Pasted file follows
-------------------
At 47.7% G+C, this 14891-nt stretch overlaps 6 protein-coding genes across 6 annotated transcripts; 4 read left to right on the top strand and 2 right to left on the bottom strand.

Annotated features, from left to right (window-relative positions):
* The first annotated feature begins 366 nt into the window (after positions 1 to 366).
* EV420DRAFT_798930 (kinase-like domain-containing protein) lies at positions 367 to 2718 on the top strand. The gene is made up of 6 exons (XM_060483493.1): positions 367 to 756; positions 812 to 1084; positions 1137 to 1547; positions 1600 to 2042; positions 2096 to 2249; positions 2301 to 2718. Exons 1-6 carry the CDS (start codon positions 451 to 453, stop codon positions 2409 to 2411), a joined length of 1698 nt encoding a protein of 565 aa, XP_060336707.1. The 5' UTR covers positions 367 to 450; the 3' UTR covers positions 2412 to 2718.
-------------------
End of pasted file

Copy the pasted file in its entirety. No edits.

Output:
At 47.7% G+C, this 14891-nt stretch overlaps 6 protein-coding genes across 6 annotated transcripts; 4 read left to right on the top strand and 2 right to left on the bottom strand.

Annotated features, from left to right (window-relative positions):
* The first annotated feature begins 366 nt into the window (after positions 1 to 366).
* EV420DRAFT_798930 (kinase-like domain-containing protein) lies at positions 367 to 2718 on the top strand. The gene is made up of 6 exons (XM_060483493.1): positions 367 to 756; positions 812 to 1084; positions 1137 to 1547; positions 1600 to 2042; positions 2096 to 2249; positions 2301 to 2718. Exons 1-6 carry the CDS (start codon positions 451 to 453, stop codon positions 2409 to 2411), a joined length of 1698 nt encoding a protein of 565 aa, XP_060336707.1. The 5' UTR covers positions 367 to 450; the 3' UTR covers positions 2412 to 2718.